“Follow the plan,” she repeated, felt her teeth begin to chatter.
Dorian signaled his assent. Althea gingerly got to her feet. She shivered, rubbed her arms, thought figures and scales in her mind. In a beat, a new wave of radiating warmth came from within as her NANs responded.
She glanced around for the station’s primary controls, spotted a vaguely mushroom shaped mound near her, perhaps two sixes away. She started in that direction, stepping carefully across the slick, ice coated floor.
“Dorian, it’s too cold here. Didn’t we arrive at the proper site?” There weren’t supposed to be ports in either of Elysium’s arctic zones.
The port’s address information is a close approximation of our data, he told her. Perhaps there has been a shift in seasonal weather patterns.
Althea reached the mound. She activated the torch bracelet on her wrist, white light brightening the grey of her bodysuit’s sleeve, projected photons revealing what she’d suspected: underneath the thick, translucent coating were the station’s primary controls.
She looked them over, frowning.
The wide, slightly angled, waist high surface was totally covered in ice. Every access panel on it was thickly coated to nearly a double two, a handbreadth easily. Beneath, the surface lights did shine faint and dull – active – but inaccessible. The only way to get at them would be by smashing or melting.
All around, the walls had a far thicker coating, glittering with frost. It all looked too solid, too permanent.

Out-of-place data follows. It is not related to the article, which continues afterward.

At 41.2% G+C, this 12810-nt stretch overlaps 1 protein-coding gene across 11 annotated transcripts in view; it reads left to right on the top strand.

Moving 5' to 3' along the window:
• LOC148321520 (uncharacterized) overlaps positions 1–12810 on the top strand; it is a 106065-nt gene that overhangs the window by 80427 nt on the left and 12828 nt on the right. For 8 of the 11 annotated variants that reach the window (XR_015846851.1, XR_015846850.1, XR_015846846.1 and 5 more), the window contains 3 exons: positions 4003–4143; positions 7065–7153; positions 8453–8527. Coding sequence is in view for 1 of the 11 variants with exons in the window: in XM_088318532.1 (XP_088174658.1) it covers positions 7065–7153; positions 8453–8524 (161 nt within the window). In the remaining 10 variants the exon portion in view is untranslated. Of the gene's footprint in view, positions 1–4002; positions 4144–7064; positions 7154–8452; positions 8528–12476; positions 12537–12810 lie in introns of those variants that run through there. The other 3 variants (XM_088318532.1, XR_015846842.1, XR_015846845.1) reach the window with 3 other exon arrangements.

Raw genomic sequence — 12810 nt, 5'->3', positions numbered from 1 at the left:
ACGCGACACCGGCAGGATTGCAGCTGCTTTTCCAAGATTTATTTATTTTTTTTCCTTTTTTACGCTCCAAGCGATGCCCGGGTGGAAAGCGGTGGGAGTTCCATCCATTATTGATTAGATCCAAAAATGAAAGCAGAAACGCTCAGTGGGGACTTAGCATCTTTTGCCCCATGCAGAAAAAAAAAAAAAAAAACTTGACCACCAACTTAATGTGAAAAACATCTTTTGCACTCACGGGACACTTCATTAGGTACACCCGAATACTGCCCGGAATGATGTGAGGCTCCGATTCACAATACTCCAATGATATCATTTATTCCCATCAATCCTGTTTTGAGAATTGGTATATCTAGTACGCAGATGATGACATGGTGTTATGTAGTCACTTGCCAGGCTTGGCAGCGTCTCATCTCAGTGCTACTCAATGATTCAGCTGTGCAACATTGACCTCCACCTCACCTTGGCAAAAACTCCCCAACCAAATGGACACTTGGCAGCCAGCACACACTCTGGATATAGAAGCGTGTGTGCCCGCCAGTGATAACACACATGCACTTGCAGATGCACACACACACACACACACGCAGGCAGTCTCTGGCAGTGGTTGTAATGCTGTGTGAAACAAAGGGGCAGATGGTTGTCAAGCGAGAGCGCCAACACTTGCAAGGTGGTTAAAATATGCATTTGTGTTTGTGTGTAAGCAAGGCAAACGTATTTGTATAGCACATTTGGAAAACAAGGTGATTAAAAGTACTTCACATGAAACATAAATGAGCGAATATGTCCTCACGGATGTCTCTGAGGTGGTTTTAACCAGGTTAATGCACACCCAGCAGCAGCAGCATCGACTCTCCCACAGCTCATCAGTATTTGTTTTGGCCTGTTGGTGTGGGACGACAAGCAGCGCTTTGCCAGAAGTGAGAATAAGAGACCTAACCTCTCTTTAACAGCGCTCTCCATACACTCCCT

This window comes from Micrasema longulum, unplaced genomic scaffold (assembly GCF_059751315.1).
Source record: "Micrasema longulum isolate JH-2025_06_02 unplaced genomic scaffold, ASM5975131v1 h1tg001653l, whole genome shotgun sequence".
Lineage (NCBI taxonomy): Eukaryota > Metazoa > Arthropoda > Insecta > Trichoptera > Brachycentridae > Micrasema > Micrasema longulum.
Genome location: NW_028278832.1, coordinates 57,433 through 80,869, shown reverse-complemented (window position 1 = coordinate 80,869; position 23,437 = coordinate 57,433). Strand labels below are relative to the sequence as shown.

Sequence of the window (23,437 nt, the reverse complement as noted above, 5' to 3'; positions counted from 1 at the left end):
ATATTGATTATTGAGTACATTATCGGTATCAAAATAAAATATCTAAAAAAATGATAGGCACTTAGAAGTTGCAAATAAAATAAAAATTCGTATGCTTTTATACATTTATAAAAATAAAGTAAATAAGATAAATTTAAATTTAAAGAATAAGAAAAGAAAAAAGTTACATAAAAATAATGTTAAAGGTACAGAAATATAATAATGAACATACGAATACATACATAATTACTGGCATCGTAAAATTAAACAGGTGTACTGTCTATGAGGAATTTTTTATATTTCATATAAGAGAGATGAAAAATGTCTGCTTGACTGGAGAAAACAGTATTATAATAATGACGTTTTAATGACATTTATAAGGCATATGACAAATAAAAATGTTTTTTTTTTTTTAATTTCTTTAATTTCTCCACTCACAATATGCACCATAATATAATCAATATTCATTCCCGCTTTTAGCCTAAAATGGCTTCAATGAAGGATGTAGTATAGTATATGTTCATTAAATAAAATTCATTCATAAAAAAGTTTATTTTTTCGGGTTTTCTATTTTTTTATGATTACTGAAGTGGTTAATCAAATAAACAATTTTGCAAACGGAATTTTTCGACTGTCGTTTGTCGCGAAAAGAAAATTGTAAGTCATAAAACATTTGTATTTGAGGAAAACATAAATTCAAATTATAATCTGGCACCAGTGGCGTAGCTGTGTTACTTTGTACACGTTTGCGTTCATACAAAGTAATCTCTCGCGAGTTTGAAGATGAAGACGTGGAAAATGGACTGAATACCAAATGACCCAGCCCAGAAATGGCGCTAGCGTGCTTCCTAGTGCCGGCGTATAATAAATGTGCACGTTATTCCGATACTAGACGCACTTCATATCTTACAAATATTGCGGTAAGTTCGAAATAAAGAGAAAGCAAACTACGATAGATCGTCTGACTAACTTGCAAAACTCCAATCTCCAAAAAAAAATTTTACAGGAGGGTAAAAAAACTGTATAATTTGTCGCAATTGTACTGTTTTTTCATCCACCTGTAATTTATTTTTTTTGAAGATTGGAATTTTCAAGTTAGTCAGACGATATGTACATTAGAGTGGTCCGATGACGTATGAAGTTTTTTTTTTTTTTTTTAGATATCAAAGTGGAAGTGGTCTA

“No, no, no, this ice looks way too thick to be seasonal.” Althea felt a mounting anxiety. It wasn’t at all how she expected Elysium to be.
Was this the memorial world at all? She began to wonder, to doubt. Better to know sooner than later.
She performed a three-point check on the relative gravity, finding it noticeably weaker than expected. She considered the content of the air, started swearing under her breath. There were trace elements that could not possibly be present the Elysian atmosphere.
“It’s all wrong! None of this matches Elysium at all!” Dorian had warned her arrival wasn’t a certainty. She should have listened to him. But– all the marking symbols on the panels were obscured by the ice. “What planet is this?”
Do you want me to scan deeper?
“No!” she commanded sharply. “Too risky. I’ll break through the ice, access the board manually.”
My formula failed you.
“Dorian,” she implored. “It was a long transit, and our information is over two hundred anna off pattern.”
She paused for a moment.
“You did tell me there were no guarantees.”
He didn’t deserve the blame. The transit had been her choice, her decision. Althea took in a deep breath of the bitterly cold air, felt her thoughts clearing, echoes from the transit fading, gone. She glared at the iced-up controls, despondent.
What do you want to do now? Return to your port and try another formula?
And only improve her chances by a tiny fraction? With not even a cursory response from the world’s Macro, she was free for at least some investigation. They should have enough time to reactivate the portal and get out without any risk of it following them back.
“No, not yet.” It wasn’t too cold, she decided, to spend a little while looking for answers. They could easily triple their chances with new spatial data. “We need to find out where we’ve ended up.”